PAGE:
The day before a Supreme Court ruling dismissed an appeal application by Taseko Mines Ltd., the Tsilhqot’in Nation all but held its breath as cultural ambassador Peyal Francis Laceese shared a drum song.
A teaching of light through darkness, Laceese said it was not nervousness he felt on Wednesday, May 13 when he sang the Dandzen song (Loon song) but simply a proud moment.
“Throughout this whole process I’ve sat in the court appeals, I sat before nine Supreme Court chairs with a ruling of title and rights,” he said. “Ever since I was young I was taught that when it comes down to it Tsilhqot’in fight for what we believe.”
Because Tsilhqot’in people believe they were put here to protect the water and land it surrounds, Laceese said that responsibility is etched in their spirit.
“Tsilhqot’in turn to past happenings and legends to work through what is happening in current day and so I felt it was a good teaching to relay.”
When the Supreme Court decision came down in their favour once again on May 14, it was welcomed news by the Tsilhqot’in National Government (TNG) who thanked and honoured its youth, elders, leaders and members as well as other Indigenous Nations, allies and supporters who stood with them and fought to protect Teztan Biny and Nabas which ended a 30-year fight to protect the sacred area from mining.
Five days later on May 19, Xeni Gwet’in First Nations Chief Jimmy Lulua said the celebratory mood is far from over and a community celebration is still in the works.
“When things like this come unexpected it’s great news but we were also ready to go to war,” he said. “That’s kind of how our mentality has been over the last 150 years. It’s not very often you get to celebrate so when you celebrate it takes time to plan that out.”
Lulua said he remembered watching the court challenges unfold as a child.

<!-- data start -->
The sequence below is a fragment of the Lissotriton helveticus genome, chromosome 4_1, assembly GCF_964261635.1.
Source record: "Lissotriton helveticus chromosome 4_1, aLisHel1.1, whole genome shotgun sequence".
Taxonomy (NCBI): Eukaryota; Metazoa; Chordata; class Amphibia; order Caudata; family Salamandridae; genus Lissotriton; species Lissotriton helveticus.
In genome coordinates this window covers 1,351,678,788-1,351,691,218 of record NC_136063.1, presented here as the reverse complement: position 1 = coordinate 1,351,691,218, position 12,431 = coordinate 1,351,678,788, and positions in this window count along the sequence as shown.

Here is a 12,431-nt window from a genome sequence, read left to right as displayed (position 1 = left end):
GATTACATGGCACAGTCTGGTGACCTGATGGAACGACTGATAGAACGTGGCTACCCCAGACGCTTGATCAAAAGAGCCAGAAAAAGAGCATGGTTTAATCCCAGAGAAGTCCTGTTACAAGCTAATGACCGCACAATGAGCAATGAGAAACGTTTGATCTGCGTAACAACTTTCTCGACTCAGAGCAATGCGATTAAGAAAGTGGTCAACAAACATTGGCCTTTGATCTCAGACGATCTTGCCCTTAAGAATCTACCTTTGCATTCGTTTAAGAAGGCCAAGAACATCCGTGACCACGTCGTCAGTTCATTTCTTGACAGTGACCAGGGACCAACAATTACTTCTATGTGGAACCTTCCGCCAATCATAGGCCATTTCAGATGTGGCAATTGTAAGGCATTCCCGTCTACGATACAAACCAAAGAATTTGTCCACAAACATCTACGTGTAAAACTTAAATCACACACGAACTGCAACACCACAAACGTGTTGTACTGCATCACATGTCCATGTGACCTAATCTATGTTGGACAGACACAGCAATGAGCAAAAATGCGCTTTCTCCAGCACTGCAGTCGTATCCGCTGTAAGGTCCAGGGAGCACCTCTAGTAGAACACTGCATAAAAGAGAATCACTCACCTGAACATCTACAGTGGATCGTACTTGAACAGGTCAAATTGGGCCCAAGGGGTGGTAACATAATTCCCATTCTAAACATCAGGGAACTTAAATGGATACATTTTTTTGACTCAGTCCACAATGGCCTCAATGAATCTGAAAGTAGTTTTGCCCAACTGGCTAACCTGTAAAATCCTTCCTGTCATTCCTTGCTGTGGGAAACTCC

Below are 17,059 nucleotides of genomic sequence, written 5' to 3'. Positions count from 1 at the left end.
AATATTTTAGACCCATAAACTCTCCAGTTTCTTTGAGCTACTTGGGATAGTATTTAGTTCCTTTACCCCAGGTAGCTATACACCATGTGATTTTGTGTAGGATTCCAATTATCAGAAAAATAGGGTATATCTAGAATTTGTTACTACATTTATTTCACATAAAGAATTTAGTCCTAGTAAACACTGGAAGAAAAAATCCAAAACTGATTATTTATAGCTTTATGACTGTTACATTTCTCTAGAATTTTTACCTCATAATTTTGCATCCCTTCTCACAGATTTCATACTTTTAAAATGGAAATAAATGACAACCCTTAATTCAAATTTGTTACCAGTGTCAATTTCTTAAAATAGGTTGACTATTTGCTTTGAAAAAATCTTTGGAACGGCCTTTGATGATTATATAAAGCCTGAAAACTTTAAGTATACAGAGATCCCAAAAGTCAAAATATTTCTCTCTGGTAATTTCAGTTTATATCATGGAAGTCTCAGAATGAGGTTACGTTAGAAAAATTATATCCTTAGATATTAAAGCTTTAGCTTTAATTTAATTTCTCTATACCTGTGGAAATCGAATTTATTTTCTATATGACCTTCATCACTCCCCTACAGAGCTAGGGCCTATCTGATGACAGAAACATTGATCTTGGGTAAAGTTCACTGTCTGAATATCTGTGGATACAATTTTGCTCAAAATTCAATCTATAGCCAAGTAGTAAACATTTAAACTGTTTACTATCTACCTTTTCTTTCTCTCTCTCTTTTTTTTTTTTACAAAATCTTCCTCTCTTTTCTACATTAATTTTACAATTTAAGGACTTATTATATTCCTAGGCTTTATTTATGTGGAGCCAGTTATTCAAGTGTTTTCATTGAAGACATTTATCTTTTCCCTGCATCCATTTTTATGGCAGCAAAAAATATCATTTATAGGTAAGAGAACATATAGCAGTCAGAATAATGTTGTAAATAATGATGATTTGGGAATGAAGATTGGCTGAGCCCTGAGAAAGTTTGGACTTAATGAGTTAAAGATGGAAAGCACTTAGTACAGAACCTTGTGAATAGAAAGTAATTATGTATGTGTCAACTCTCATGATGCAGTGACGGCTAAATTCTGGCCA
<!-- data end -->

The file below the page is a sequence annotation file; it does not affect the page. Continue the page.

“This has been a long fight of previous leaders and our elders so this is definitely worth celebrating. Looking at the history point of view also I don’t read of too many First Nations communities that are defeating a mining company of this size, not lately anyway,” he said.
Located 125 kilometers southwest of Williams Lake, New Prosperity is one of Canada’s largest undeveloped copper-gold projects. Over its 33-year mine life, production would average 110 million pounds of copper and 234,000 ounces of gold annually, TML stated.
In 2010 the Prosperity project proposal, which would result in Teztan Biny being drained and utilized as a tailings storage facility, failed to receive federal authorizations to proceed due to significant adverse environmental effects.
Undeterred, TML submitted a new project description to the federal government in 2011 after spending an additional $300 million for a new design it said would preserve Teztan Biny and address the government’s concerns.
That too, however, failed to receive a green light from the Government of Canada in 2014 when it concluded New Prosperity was likely to cause adverse environmental effects that could not be mitigated.
TML continued to retain a provincial environmental assessment certificate, and in 2017, as wildfires raged, was issued provincial permits to conduct pre-construction exploration for the proposed mine.
In December 2019, the B.C. government said it had been asked to facilitate dialogue between TML and TNG who were working to reach a resolution to the long-standing conflict, and certain litigation and regulatory matters related to the project were put on hold while discussions were underway.
Lulua said he doesn’t know what Taseko will do next.
“It’s a great question and only time will tell,” Lulua said.
TML vice-president of corporate affairs, Brian Battison said TML had no comment following the Supreme Court decision dismissing TML’s request to appeal the 2014 decision by the federal government.
Lulua estimates the Tsilhqot’in Nation has spent millions of dollars in defending the remote, 300,000-hectare area of wilderness and wildlife habitat, and pristine natural beauty from mining development.
“Ask an Olympian if they would be successful without support, ask any person who is successful if they had no support. Support is the main driver of any success and I think this is another example of our Nation,” he said.
“We wouldn’t be successful without support.”
With the three-decade-long fight appearing to have drawn to an end, Lulua said the economically-deprived community, which had to put the majority of its financial resources toward the court challenges, can now focus on other revenue-generating opportunities including high-end tourism such as heli-skiing.
“At the end of the day we are looking at business opportunities and we’ve been putting them off because we’ve been fighting for a long time.”